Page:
27th Oct2019

‘Terminator: Dark Fate’ Review

by Phil Wheat

Stars: Mackenzie Davis, Linda Hamilton, Arnold Schwarzenegger, Gabriel Luna, Natalia Reyes, Tom Hopper, Brett Azar, Diego Boneta, Tábata Cerez, Steven Cree, Pete Ploszek | Written by David S. Goyer, Justin Rhodes, Billy Ray | Directed by Tim Miller

terminator-df-poster

Although the best in the franchise since Terminator 2: Judgment Day, this is clearly a dying franchise trying to take one last gasp before it fades away.

Even with the return of Linda Hamilton and James Cameron, Terminator: Dark Fate can’t seem to find its place in the Terminator franchise. It’s a movie we were told would be the third film in Cameron’s trilogy, telling us to ignore all the sequels that followed T2. It’s the promise of something better, the promise of a return to form and to capture the magic the first two films had. After the film is over, there is a horrible bitter taste, and much like the Alien franchise it seems that the magic they captured in their original sequels can’t be conjured up again.

This time we follow the story of Dani Ramos, a young girl living in Mexico who quickly has her world thrown into chaos when a newly modified, liquid terminator is sent from the future to kill her. We are thrown straight into the world of Terminator: Dark Fate, at a speed that never drops or falters. It’s a pace that many action films struggle to maintain, letting the quiet moments feel misplaced or slow the film down in the wrong way. It’s here that the editing by Julian Clarke stands as one of the films few highlights. Clarke makes sure we never feel lost in any of the action sequences as many other action films make you feel. It allows the characters to have great moments and some amazing set pieces, never allowing us to get bored and never changing the pace.

The performances are also all good, and something that’s felt missing from previous instalments. The previous films lacked any characters that were interesting or even acted well. This film, however, isn’t like the rest – with Mackenzie Davis and Natalia Reyes as the films highlights. Linda Hamilton also gives a good performance, but it’s the two newcomers that are the films core. Mackenzie Davis is a breakthrough and an incredible star that could helm her own action franchise. It’s a rebirth and redirected career path for this talented actress, reminding me of Emily Blunts turn in Edge of Tomorrow, showing her as not only a fine actress but as a true action star.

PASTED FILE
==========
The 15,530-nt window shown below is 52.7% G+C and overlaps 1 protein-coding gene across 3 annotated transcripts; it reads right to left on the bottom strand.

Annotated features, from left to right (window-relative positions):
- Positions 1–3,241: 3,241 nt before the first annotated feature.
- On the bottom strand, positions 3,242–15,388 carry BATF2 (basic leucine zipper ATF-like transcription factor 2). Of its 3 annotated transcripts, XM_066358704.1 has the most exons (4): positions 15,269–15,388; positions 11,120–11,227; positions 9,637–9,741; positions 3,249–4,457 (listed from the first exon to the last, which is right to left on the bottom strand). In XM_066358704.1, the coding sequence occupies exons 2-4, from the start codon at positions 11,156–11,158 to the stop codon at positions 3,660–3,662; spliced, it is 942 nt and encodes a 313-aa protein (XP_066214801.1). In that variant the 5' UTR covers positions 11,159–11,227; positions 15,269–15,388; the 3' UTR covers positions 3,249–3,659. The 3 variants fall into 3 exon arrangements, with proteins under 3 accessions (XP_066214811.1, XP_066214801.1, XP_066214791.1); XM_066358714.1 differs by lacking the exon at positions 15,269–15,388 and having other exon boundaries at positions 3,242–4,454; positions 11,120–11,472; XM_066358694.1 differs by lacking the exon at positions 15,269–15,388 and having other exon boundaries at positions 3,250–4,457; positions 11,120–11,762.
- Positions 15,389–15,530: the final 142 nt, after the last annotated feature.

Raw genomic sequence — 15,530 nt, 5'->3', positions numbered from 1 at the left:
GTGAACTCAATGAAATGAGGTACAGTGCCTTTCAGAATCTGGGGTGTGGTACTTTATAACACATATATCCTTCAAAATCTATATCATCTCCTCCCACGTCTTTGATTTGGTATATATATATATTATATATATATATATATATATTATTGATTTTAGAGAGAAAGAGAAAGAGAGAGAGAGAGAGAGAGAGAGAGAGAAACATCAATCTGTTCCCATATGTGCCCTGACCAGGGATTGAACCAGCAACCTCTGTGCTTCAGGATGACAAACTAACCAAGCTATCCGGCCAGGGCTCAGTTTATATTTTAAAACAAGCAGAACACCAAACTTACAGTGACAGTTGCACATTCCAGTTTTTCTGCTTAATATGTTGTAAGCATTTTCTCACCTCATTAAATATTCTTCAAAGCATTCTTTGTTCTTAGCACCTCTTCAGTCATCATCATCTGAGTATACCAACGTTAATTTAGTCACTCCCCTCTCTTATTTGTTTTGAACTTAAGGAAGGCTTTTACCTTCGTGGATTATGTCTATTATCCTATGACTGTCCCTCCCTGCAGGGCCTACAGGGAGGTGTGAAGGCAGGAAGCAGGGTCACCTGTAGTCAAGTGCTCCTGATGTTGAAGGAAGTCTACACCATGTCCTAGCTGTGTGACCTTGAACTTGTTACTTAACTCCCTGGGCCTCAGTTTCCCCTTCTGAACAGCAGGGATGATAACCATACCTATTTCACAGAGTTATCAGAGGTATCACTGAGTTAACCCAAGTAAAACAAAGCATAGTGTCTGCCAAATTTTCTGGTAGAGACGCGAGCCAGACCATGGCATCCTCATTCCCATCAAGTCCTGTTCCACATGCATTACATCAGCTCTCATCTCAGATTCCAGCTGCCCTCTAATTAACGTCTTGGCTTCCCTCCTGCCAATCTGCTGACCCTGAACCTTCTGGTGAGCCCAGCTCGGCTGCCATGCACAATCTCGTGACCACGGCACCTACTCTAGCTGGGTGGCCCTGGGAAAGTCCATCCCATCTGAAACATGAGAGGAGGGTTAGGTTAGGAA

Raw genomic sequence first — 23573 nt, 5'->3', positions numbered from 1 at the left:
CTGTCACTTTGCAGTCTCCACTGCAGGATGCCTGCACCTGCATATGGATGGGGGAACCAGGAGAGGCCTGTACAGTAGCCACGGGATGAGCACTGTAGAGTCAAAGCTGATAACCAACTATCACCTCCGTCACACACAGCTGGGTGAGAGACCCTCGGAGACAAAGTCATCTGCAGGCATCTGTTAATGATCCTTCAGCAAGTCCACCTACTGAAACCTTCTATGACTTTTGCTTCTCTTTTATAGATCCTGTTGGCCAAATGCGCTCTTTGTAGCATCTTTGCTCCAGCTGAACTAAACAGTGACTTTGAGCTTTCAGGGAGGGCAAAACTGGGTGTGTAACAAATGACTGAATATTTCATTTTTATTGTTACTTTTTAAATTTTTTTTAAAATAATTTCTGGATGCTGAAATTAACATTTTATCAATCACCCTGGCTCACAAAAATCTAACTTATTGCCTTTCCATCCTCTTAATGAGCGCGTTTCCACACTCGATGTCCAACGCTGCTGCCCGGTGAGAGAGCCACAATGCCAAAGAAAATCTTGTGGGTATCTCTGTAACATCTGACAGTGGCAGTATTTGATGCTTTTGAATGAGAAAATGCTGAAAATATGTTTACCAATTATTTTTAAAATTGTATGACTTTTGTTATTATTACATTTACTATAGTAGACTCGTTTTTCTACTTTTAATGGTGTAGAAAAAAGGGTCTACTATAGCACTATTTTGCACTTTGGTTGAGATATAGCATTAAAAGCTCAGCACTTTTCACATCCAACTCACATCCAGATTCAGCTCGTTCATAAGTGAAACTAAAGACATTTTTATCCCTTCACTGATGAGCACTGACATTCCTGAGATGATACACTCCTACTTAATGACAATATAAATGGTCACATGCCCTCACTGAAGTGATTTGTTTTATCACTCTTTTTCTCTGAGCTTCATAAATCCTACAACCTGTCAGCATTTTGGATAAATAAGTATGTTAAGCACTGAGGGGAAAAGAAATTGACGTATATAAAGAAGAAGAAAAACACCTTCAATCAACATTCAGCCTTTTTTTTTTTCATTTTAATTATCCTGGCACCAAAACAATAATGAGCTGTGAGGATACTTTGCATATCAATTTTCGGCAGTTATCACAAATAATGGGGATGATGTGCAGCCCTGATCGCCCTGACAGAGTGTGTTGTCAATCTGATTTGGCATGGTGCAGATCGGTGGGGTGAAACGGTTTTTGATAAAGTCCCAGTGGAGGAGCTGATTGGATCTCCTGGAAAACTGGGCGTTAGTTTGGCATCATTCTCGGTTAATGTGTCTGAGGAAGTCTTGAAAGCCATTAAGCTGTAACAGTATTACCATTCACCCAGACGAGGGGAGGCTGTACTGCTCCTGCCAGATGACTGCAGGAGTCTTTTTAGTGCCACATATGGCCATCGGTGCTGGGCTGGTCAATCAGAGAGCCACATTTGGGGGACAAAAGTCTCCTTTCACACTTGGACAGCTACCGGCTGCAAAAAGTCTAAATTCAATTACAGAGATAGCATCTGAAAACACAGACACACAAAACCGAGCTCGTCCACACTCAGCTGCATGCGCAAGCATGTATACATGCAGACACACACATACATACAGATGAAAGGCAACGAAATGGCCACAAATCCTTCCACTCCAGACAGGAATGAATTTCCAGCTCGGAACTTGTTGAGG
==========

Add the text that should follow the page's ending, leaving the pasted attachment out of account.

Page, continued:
Terminator: Dark Fate‘s biggest downfall, however, is the story itself and the script that was written for it. There is an overwhelming feeling of disappointment when the film comes to an end. There was a promise of this being the final film in James Cameron’s trilogy, yet the story seems forced and unnatural. There’s no flow to the structure of this so-called trilogy. It doesn’t feel like a conclusion, in fact it feels like the beginning of its own trilogy.

This film also ends up becoming predictable and by the books in terms of story, offering nothing new or creative. It’s here the film starts to fail and fall short of what it could have been and what it was promised to be. We start asking questions and pick the film apart by every little detail, something we never did with the first two. We start asking how things are possible or why characters make certain choices, we find plot holes and cringe worthy product placement. It starts to take you out of the world and all the good editing, action and performances can’t save it. In the end the strong performances and action are enough for you to have some fun here, but the films story structure and bad script lets it down.

It’s these bad qualities that you unfortunately come out thinking about, with some moments that make you want to laugh, and not in a good way. It’s a bitter taste, and that’s the biggest disappointment. Terminator: Dark Fate only leaves you asking if there was any point in making another film at all.

** 2/5

Terminator: Dark Fate is in cinemas now.

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